Before the outbreak of COVID-19, Alexia Tomlinson used to go to Kensington once a week.
Tomlinson would visit the Salvation Army New Day Drop-in Center, service center for women facing exploitation in the commercial sex industry, assisting individuals who had been arrested for crimes related to prostitution with legal advice and services. These people are often victims of sex trafficking, Tomlinson said, and she is dedicated to serving them.
Prior to the pandemic, the center provided women with necessities such as clothing, hygiene supplies, food, bathrooms, and places to rest.
Tomlinson is a Justice for Victims Fellow at the Institute to Address Commercial Sexual Exploitation at Villanova’s Charles Woodrow School of Law. Tomlinson’s role includes various duties, including providing direct legal services to survivors of human trafficking. Tomlinson assists with erasing criminal convictions for those who were arrested during their trafficking.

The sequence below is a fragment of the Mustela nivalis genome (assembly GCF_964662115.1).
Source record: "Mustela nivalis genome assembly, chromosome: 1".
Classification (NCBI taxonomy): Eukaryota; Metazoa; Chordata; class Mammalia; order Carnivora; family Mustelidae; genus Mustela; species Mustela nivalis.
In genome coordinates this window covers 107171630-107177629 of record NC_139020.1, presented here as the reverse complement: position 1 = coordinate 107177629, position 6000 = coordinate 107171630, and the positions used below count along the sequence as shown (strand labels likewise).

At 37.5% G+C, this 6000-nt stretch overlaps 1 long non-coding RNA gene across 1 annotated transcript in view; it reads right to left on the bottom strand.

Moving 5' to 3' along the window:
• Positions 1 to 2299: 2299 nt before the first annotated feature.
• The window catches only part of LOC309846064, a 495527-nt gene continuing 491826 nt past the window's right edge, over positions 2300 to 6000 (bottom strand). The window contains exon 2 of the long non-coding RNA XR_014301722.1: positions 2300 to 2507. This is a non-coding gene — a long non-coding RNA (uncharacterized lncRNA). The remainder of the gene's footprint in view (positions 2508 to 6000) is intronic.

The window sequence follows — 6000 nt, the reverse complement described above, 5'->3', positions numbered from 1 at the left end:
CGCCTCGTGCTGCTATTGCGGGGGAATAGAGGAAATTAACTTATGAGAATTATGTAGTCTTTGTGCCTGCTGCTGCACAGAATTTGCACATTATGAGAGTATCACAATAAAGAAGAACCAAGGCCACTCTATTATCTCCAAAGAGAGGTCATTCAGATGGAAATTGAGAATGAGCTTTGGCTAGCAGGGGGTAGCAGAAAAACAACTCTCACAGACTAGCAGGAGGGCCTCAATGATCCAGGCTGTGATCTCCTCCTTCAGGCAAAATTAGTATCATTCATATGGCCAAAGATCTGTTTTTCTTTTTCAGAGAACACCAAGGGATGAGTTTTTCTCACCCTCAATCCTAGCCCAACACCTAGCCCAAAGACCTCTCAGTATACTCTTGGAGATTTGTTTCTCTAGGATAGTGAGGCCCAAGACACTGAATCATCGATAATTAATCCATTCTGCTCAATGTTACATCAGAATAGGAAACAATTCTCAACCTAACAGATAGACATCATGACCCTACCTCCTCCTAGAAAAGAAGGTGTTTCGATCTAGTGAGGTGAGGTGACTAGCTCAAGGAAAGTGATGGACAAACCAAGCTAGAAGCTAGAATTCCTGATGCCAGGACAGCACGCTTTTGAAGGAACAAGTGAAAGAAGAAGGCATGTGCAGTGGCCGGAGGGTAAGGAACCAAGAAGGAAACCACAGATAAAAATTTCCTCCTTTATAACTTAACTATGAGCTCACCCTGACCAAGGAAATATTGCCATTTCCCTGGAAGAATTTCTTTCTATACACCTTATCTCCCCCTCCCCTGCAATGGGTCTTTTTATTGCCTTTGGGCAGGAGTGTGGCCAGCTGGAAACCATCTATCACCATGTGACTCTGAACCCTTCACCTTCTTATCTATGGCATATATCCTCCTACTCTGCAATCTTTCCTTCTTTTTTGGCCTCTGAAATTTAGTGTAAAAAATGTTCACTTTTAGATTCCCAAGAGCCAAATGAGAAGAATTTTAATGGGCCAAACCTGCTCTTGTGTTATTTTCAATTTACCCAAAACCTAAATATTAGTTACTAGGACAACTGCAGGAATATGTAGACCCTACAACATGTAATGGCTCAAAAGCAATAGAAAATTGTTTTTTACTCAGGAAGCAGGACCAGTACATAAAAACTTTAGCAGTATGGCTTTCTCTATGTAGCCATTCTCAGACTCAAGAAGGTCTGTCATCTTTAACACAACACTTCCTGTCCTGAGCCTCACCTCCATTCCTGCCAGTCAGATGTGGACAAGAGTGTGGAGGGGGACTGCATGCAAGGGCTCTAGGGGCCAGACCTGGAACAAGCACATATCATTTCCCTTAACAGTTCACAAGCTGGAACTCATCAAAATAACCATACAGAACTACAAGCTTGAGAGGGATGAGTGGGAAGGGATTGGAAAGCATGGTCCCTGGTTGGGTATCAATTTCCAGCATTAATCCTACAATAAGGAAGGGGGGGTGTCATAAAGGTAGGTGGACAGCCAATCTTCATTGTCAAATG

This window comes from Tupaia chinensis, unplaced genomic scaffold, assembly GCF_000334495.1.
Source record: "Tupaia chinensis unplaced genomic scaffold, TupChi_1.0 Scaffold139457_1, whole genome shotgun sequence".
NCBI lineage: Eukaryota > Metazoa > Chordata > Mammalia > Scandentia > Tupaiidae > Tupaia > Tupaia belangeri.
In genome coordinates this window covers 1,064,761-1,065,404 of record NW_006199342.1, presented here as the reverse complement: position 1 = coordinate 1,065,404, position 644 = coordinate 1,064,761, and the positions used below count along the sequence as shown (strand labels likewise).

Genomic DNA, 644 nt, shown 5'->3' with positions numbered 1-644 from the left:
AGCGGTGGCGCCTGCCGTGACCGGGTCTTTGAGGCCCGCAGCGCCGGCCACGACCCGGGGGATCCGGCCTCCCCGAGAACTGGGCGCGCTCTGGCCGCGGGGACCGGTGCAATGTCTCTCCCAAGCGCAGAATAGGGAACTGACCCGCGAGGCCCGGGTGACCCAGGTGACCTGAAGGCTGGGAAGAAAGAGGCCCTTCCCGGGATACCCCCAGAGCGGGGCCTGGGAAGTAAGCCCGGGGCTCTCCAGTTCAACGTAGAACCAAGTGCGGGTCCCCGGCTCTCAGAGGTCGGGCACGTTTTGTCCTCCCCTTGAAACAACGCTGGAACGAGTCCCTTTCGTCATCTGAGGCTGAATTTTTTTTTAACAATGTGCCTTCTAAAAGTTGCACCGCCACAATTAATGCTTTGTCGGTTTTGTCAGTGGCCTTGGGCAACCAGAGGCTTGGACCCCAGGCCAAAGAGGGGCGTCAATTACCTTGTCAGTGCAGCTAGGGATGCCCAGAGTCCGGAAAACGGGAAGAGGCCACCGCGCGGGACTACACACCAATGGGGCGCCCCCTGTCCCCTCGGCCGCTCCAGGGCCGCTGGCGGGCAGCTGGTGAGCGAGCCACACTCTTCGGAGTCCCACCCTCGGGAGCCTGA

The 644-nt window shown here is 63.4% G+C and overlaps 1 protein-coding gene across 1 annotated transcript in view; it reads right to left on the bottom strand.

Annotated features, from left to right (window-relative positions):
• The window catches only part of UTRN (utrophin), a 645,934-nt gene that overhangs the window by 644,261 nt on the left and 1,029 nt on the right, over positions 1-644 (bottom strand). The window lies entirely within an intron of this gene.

With the pandemic, Tommlinson’s clients face increasingly difficult circumstances: losing access to resources, losing housing or a job, or even being unable to go to court due to the buildings being closed.
While it is impossible to gauge whether the numbers of sex trafficking have increased or decreased due to COVID-19, Tomlinson said, it’s safe to say that the pandemic has made life harder for many survivors. In the below conversation, slightly edited for clarity, she talks about how difficult it has been to get a handle on what the pandemic has meant for victims of sex trafficking.
How does your organization assist human trafficking survivors and what specific issues are they facing?
These are, for the most part, women who were trafficked and over the course of their trafficking received convictions for crimes like prostitution or simple possession of drugs or disorderly conduct, there’s a couple other ones.